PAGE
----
Vladimir Ilyich Lenin

Two Tactics of Social-Democracy in the Democratic Revolution


Cover of Lenin's pamphlet 'Two Tactics of Social-Democracy in the Democratic Revolution', 1905. Reduced.

In a revolutionary period it is very difficult to keep abreast of events, which provide an astonishing amount of new material for an evaluation of the tactical slogans of revolutionary parties. The present pamphlet was written before the Odessa events.[1] We have already pointed out in the Proletary[4] (No. 9—“Revolution Teaches”)[2] that these events have forced even those Social-Democrats who created the “uprising-as-a-process” theory and who rejected propaganda for a provisional revolutionary government actually to pass over, or begin to pass over, to the side of their opponents. Revolution undoubtedly teaches with a rapidity and thoroughness which appear incredible in peaceful periods of political development. And, what is particularly important, it teaches not only the leaders, but the masses as well.

There is not the slightest doubt that the revolution will teach social-democratism to the masses of the workers in Russia. The revolution will confirm the program and tactics of Social-Democracy in actual practice, by demonstrating the true nature of the various classes of society, by demonstrating the bourgeois character of our democracy and the real aspirations of the peasantry, who, while being revolutionary in the bourgeois-democratic sense, harbour not the idea of “socialisation,” but of a new class struggle between the peasant bourgeoisie and the rural proletariat. The old illusions of the old Narodism, which are so clearly visible, for instance, in the draft programme of the “Socialist-Revolutionary Party”[5] on the question of the development of capitalism in Russia, the question of the democratic character of our “society” and the question of the significance of a complete victory of a peasant uprising—all these illusions will be mercilessly and completely blown to the winds by the revolution. For the first time it will give the various classes their real political baptism. These classes will emerge from the revolution with a definite political physiognomy, for they will have revealed themselves, not only in the programs and tactical slogans of their ideologists, but also in the open political action of the masses.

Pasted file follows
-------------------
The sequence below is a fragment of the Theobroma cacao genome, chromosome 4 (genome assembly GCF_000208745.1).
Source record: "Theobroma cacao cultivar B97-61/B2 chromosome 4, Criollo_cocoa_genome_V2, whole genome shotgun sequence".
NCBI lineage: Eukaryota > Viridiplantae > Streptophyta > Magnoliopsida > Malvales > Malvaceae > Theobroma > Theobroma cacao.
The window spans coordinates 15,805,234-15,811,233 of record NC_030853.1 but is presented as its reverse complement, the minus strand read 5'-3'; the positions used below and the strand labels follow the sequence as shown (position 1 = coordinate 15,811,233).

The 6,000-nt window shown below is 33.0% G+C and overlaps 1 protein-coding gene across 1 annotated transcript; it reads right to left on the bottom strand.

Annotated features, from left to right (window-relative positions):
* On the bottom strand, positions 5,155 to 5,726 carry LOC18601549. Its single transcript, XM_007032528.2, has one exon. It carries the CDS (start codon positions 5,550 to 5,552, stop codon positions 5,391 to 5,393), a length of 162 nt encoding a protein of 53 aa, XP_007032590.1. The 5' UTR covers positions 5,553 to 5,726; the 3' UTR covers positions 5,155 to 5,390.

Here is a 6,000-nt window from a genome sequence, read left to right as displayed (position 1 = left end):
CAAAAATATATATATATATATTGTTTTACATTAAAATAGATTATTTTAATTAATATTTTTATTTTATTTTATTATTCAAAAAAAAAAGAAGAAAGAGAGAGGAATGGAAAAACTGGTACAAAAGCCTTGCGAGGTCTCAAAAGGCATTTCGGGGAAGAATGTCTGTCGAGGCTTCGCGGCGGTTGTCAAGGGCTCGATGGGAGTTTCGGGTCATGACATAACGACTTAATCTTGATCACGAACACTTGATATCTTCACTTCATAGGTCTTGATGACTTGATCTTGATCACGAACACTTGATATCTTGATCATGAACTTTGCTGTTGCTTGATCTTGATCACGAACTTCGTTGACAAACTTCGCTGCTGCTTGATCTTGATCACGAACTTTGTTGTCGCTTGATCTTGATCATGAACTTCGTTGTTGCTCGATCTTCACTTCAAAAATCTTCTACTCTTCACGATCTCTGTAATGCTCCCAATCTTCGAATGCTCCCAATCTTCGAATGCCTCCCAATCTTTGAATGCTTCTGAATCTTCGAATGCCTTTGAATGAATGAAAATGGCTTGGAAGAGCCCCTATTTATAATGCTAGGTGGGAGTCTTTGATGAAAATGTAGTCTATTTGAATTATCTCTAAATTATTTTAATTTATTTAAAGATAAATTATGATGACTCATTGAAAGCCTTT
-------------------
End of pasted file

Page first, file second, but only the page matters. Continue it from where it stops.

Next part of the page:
Undoubtedly, the revolution will teach us, and will teach the masses of the people. But the question that now confronts a militant political party is: shall we be able to teach the revolution anything? shall we be able to make use of the correctness of our Social-Democratic doctrine, of our bond with the only thoroughly revolutionary class, the proletariat, to put a proletarian imprint on the revolution, to carry the revolution to a real and decisive victory, not in word but indeed, and to paralyse the instability, half-heartedness and treachery of the democratic bourgeoisie?

It is to this end that we must direct all our efforts, and the achievement of it will depend, on the one hand, on the accuracy of our appraisal of the political situation, on the correctness of our tactical slogans, and, on the other hand, on whether these slogans will be backed by the real fighting strength of the masses of the workers. All the usual, regular, current work of all the organisations and groups of our Party, the work of propaganda, agitation and organisation, is directed towards strengthening and expanding the ties with the masses. This work is always necessary; but in a revolutionary period less than in any other can it be considered sufficient. At such a time the working class feels an instinctive urge for open revolutionary action, and we must learn to set the aims of this action correctly, and then make these aims as widely known and understood as possible. It must not be forgotten that the current pessimism about our ties with the masses very often serves as a screen for bourgeois ideas regarding the role of the proletariat in the revolution. Undoubtedly, we still have a great deal to do to educate and organise the working class; but the whole question now is: where should the main political emphasis in this work of education and of organisation be placed? On the trade unions and legally existing societies, or on armed insurrection, on the work of creating a revolutionary army and a revolutionary government? Both serve to educate and organise the working class. Both are, of course, necessary. But the whole question now, in the present revolution, amounts to this: what is to be emphasised in the work of educating and organising the working class, the former or the latter?